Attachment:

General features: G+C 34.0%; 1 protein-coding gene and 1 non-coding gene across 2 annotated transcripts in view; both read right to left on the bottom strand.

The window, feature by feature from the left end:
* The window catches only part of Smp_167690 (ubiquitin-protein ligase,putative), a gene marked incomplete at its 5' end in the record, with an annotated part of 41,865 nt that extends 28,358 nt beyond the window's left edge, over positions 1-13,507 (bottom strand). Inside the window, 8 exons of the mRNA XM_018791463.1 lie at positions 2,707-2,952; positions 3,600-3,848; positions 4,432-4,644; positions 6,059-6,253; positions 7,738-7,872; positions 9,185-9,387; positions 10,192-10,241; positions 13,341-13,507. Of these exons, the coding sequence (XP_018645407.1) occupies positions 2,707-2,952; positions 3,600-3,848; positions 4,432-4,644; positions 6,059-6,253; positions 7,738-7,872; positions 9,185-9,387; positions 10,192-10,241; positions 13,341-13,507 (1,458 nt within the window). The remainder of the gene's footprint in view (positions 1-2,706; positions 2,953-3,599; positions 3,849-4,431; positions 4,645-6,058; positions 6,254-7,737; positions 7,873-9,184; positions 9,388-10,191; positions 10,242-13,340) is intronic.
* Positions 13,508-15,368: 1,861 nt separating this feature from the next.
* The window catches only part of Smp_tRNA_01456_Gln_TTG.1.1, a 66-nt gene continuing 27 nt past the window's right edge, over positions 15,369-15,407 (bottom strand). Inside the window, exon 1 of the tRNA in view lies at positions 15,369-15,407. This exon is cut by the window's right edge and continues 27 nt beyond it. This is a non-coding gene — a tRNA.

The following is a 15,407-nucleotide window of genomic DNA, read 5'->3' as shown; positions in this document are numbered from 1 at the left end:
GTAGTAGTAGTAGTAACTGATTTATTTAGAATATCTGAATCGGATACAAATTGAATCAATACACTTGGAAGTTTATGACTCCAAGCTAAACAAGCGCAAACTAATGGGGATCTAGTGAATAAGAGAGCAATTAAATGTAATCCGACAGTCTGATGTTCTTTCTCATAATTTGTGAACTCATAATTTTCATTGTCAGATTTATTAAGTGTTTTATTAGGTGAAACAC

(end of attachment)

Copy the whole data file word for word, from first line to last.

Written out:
General features: G+C 34.0%; 1 protein-coding gene and 1 non-coding gene across 2 annotated transcripts in view; both read right to left on the bottom strand.

The window, feature by feature from the left end:
* The window catches only part of Smp_167690 (ubiquitin-protein ligase,putative), a gene marked incomplete at its 5' end in the record, with an annotated part of 41,865 nt that extends 28,358 nt beyond the window's left edge, over positions 1-13,507 (bottom strand). Inside the window, 8 exons of the mRNA XM_018791463.1 lie at positions 2,707-2,952; positions 3,600-3,848; positions 4,432-4,644; positions 6,059-6,253; positions 7,738-7,872; positions 9,185-9,387; positions 10,192-10,241; positions 13,341-13,507. Of these exons, the coding sequence (XP_018645407.1) occupies positions 2,707-2,952; positions 3,600-3,848; positions 4,432-4,644; positions 6,059-6,253; positions 7,738-7,872; positions 9,185-9,387; positions 10,192-10,241; positions 13,341-13,507 (1,458 nt within the window). The remainder of the gene's footprint in view (positions 1-2,706; positions 2,953-3,599; positions 3,849-4,431; positions 4,645-6,058; positions 6,254-7,737; positions 7,873-9,184; positions 9,388-10,191; positions 10,242-13,340) is intronic.
* Positions 13,508-15,368: 1,861 nt separating this feature from the next.
* The window catches only part of Smp_tRNA_01456_Gln_TTG.1.1, a 66-nt gene continuing 27 nt past the window's right edge, over positions 15,369-15,407 (bottom strand). Inside the window, exon 1 of the tRNA in view lies at positions 15,369-15,407. This exon is cut by the window's right edge and continues 27 nt beyond it. This is a non-coding gene — a tRNA.

The following is a 15,407-nucleotide window of genomic DNA, read 5'->3' as shown; positions in this document are numbered from 1 at the left end:
GTAGTAGTAGTAGTAACTGATTTATTTAGAATATCTGAATCGGATACAAATTGAATCAATACACTTGGAAGTTTATGACTCCAAGCTAAACAAGCGCAAACTAATGGGGATCTAGTGAATAAGAGAGCAATTAAATGTAATCCGACAGTCTGATGTTCTTTCTCATAATTTGTGAACTCATAATTTTCATTGTCAGATTTATTAAGTGTTTTATTAGGTGAAACAC